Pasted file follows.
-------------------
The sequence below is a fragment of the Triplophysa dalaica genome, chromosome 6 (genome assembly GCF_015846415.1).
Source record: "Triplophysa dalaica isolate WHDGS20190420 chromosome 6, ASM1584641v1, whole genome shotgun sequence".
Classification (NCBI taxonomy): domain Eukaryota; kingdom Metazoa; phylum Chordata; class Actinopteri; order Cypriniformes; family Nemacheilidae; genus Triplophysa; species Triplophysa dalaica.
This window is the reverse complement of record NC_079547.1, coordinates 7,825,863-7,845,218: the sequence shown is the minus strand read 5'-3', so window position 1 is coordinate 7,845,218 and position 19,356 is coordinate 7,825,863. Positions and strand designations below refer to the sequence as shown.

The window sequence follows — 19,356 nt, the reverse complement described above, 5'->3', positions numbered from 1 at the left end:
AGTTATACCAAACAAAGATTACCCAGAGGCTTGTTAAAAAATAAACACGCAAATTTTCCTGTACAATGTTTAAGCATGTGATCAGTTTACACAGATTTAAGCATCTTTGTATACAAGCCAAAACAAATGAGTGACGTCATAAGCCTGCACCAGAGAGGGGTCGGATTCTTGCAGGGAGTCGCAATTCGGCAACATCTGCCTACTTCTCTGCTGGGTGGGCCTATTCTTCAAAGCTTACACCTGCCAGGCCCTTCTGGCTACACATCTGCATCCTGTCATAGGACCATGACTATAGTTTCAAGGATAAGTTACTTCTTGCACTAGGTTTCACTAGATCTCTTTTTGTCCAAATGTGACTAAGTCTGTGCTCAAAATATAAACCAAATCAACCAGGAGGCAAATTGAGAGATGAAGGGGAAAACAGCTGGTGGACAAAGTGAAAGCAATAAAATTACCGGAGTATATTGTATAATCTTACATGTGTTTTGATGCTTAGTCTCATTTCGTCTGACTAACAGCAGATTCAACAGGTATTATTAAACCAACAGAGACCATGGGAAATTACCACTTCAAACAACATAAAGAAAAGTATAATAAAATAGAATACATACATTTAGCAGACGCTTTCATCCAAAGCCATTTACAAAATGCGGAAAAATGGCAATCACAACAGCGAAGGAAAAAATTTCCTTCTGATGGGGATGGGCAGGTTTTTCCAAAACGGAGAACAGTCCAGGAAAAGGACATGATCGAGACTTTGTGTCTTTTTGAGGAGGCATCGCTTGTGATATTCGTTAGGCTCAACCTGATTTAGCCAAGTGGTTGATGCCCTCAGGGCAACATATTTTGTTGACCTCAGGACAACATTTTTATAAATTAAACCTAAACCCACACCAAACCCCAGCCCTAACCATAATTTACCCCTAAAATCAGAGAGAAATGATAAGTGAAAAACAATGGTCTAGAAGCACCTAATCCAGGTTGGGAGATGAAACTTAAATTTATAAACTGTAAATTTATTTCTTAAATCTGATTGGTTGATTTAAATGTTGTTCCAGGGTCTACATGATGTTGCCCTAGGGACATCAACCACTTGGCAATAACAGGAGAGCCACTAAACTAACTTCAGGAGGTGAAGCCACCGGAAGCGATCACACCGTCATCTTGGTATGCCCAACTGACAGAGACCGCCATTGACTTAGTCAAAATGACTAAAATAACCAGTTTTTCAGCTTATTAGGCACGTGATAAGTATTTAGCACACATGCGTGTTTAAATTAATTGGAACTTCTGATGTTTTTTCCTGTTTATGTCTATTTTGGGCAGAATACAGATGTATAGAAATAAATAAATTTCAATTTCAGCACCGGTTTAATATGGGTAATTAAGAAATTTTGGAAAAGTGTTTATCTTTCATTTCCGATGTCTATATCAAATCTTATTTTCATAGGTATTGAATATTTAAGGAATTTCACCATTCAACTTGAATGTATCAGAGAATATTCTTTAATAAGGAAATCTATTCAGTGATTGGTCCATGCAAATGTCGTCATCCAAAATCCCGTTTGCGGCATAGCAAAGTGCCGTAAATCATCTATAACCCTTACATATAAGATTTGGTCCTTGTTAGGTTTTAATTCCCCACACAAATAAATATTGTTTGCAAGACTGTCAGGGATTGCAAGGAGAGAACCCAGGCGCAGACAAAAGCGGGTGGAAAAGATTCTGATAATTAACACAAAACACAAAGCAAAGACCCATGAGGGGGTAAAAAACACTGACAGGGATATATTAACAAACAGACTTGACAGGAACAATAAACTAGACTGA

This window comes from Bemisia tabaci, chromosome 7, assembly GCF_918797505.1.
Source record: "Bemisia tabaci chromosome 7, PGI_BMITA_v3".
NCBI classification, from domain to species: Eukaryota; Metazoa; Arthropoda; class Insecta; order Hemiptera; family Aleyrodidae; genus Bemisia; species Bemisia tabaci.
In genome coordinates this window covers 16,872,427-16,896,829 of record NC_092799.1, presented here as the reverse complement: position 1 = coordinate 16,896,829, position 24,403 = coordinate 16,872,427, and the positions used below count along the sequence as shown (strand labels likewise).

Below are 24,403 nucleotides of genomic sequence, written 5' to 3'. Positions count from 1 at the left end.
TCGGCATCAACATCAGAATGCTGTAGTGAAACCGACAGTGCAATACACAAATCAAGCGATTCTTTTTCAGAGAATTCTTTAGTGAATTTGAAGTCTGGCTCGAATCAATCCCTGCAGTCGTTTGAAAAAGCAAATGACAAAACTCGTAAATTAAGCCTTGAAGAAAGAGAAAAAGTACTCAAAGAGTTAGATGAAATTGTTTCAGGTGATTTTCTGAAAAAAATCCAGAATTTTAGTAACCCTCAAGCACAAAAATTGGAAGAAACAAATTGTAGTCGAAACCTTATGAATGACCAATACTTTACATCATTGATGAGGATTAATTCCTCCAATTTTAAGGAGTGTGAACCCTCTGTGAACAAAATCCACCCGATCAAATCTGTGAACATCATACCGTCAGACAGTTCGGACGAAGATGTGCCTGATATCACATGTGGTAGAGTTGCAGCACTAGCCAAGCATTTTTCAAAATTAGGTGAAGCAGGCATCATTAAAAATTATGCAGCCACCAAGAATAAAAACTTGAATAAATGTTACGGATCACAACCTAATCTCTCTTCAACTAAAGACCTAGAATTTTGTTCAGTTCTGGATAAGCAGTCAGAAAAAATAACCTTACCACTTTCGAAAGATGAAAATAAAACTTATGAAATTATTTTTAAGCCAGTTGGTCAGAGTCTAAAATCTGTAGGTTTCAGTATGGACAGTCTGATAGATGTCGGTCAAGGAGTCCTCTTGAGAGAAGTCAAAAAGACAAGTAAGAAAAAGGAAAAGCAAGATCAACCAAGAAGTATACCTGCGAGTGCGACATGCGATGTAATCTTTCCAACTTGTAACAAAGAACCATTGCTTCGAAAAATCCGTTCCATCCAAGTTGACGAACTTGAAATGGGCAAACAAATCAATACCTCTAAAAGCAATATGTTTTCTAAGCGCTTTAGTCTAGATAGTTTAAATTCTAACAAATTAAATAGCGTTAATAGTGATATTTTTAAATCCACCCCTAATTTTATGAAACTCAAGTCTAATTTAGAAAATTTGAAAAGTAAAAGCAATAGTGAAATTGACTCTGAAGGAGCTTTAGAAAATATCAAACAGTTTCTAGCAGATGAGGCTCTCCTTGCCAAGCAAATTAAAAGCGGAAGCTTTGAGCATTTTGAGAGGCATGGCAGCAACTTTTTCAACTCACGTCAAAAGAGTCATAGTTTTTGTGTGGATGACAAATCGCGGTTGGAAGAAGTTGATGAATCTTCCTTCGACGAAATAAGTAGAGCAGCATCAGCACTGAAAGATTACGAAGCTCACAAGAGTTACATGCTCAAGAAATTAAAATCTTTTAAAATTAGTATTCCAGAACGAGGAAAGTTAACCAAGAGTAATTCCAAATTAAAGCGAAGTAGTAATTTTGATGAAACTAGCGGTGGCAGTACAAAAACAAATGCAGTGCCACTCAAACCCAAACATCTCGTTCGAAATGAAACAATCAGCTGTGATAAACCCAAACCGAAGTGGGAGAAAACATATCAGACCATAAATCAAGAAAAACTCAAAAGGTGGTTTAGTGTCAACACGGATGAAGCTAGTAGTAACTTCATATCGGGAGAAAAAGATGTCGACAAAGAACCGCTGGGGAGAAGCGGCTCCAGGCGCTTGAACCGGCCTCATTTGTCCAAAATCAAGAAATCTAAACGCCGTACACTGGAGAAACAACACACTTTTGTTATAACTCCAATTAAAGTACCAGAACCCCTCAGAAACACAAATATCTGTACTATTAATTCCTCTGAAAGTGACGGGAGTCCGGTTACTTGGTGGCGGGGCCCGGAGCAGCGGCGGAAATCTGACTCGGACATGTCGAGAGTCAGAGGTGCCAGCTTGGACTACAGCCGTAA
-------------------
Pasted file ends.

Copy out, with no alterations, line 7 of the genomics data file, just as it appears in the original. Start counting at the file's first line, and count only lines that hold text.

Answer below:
This window comes from Bemisia tabaci, chromosome 7, assembly GCF_918797505.1.